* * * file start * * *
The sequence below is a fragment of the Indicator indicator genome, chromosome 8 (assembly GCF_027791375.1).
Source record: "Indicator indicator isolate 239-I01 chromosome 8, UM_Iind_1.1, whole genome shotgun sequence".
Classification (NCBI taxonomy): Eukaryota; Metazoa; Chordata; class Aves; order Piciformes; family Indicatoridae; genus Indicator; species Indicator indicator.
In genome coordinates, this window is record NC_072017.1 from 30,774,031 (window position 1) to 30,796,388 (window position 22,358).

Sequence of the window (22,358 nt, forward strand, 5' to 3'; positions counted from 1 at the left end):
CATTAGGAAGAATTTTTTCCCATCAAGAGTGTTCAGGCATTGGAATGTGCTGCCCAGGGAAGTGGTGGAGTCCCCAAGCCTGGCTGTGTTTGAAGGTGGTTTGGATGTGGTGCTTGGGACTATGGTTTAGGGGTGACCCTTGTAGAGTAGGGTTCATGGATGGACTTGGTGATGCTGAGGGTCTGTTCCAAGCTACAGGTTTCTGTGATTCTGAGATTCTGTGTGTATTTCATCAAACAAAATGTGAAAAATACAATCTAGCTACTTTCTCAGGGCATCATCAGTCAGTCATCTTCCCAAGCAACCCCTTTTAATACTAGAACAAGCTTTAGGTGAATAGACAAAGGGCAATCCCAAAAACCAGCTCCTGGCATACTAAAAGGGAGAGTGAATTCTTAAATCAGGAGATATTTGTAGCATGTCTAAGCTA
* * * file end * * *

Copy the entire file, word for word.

The sequence below is a fragment of the Indicator indicator genome, chromosome 8 (assembly GCF_027791375.1).
Source record: "Indicator indicator isolate 239-I01 chromosome 8, UM_Iind_1.1, whole genome shotgun sequence".
Classification (NCBI taxonomy): Eukaryota; Metazoa; Chordata; class Aves; order Piciformes; family Indicatoridae; genus Indicator; species Indicator indicator.
In genome coordinates, this window is record NC_072017.1 from 30,774,031 (window position 1) to 30,796,388 (window position 22,358).

Sequence of the window (22,358 nt, forward strand, 5' to 3'; positions counted from 1 at the left end):
CATTAGGAAGAATTTTTTCCCATCAAGAGTGTTCAGGCATTGGAATGTGCTGCCCAGGGAAGTGGTGGAGTCCCCAAGCCTGGCTGTGTTTGAAGGTGGTTTGGATGTGGTGCTTGGGACTATGGTTTAGGGGTGACCCTTGTAGAGTAGGGTTCATGGATGGACTTGGTGATGCTGAGGGTCTGTTCCAAGCTACAGGTTTCTGTGATTCTGAGATTCTGTGTGTATTTCATCAAACAAAATGTGAAAAATACAATCTAGCTACTTTCTCAGGGCATCATCAGTCAGTCATCTTCCCAAGCAACCCCTTTTAATACTAGAACAAGCTTTAGGTGAATAGACAAAGGGCAATCCCAAAAACCAGCTCCTGGCATACTAAAAGGGAGAGTGAATTCTTAAATCAGGAGATATTTGTAGCATGTCTAAGCTA